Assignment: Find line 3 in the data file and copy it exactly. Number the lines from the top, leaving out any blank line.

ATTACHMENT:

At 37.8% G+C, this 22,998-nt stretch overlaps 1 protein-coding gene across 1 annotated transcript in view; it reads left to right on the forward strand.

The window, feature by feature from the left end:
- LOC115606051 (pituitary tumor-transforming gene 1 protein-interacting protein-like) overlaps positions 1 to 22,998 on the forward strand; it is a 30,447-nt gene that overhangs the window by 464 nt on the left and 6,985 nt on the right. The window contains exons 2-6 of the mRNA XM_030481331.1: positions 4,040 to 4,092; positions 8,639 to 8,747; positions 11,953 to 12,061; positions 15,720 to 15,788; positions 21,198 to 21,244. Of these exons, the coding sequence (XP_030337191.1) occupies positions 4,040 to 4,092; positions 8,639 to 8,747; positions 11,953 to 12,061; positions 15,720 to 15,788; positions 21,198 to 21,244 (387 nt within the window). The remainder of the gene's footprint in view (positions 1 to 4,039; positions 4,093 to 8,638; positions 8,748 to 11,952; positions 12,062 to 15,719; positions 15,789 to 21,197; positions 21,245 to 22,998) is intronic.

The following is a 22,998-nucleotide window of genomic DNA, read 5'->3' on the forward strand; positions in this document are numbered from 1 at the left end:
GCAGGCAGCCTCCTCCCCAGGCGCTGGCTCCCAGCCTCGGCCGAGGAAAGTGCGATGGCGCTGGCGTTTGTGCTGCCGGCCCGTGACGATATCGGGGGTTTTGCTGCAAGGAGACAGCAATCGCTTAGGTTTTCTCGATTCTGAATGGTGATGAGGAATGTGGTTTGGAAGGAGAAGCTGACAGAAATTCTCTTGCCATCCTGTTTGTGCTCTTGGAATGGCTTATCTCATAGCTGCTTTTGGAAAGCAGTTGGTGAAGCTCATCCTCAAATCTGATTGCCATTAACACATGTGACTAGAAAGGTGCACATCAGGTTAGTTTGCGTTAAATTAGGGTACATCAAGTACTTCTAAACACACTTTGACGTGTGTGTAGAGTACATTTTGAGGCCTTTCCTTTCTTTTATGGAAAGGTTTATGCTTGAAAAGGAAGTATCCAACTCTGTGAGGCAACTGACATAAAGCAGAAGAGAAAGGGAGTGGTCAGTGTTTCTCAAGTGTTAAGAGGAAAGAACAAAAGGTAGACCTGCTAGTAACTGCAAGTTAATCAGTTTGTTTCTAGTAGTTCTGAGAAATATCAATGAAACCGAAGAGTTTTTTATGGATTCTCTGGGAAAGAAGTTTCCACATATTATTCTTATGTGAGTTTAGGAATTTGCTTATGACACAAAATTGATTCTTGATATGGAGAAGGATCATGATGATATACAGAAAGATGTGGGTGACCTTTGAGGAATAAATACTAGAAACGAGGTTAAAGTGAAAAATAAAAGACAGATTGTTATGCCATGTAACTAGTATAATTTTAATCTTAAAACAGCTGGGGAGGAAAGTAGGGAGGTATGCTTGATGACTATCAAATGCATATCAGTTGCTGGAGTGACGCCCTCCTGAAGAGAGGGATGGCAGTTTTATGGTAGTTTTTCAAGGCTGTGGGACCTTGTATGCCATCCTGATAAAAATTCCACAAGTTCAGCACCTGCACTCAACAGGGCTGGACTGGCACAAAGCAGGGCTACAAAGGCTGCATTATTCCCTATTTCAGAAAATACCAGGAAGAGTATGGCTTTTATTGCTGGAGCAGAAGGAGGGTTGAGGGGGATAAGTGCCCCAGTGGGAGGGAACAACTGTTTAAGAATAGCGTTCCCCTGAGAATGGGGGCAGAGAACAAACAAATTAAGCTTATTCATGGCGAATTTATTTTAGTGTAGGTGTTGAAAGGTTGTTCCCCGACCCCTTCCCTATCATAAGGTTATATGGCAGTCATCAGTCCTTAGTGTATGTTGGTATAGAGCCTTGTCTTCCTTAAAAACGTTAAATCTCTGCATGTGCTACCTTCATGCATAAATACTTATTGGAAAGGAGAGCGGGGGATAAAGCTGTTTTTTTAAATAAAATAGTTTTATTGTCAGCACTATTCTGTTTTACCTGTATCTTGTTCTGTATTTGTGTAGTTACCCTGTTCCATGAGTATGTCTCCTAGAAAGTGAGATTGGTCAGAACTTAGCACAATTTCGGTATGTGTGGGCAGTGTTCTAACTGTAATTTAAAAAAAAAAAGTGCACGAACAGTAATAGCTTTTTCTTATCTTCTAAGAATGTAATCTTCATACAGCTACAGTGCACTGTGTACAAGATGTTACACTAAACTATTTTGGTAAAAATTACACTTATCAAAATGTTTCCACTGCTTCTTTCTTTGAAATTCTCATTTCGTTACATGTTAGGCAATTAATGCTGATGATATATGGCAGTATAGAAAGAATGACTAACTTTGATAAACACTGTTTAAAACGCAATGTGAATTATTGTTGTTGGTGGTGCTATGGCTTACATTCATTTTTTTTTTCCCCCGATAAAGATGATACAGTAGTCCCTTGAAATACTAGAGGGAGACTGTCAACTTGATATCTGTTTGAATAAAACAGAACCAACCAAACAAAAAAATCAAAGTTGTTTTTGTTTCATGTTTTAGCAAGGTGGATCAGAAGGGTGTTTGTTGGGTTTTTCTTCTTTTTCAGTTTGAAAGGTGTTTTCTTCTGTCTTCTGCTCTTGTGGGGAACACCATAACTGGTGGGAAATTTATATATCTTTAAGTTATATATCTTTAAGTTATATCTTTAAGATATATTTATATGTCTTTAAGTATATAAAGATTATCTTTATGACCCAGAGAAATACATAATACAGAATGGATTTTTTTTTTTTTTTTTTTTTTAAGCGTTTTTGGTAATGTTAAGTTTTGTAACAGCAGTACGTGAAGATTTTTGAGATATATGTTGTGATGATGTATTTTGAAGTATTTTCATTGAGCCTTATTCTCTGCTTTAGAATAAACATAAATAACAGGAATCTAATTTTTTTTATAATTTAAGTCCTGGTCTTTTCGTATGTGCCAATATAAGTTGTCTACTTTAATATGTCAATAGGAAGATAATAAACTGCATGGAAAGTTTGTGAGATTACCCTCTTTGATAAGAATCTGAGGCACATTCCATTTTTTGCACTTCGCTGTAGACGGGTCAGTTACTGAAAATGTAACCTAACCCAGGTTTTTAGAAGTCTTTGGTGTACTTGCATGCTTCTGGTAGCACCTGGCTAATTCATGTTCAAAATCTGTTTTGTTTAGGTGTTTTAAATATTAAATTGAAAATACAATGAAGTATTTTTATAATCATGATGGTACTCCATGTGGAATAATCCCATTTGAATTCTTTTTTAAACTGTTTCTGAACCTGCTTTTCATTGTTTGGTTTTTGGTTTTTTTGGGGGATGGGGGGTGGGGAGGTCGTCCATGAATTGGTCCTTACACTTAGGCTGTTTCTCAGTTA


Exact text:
- LOC115606051 (pituitary tumor-transforming gene 1 protein-interacting protein-like) overlaps positions 1 to 22,998 on the forward strand; it is a 30,447-nt gene that overhangs the window by 464 nt on the left and 6,985 nt on the right. The window contains exons 2-6 of the mRNA XM_030481331.1: positions 4,040 to 4,092; positions 8,639 to 8,747; positions 11,953 to 12,061; positions 15,720 to 15,788; positions 21,198 to 21,244. Of these exons, the coding sequence (XP_030337191.1) occupies positions 4,040 to 4,092; positions 8,639 to 8,747; positions 11,953 to 12,061; positions 15,720 to 15,788; positions 21,198 to 21,244 (387 nt within the window). The remainder of the gene's footprint in view (positions 1 to 4,039; positions 4,093 to 8,638; positions 8,748 to 11,952; positions 12,062 to 15,719; positions 15,789 to 21,197; positions 21,245 to 22,998) is intronic.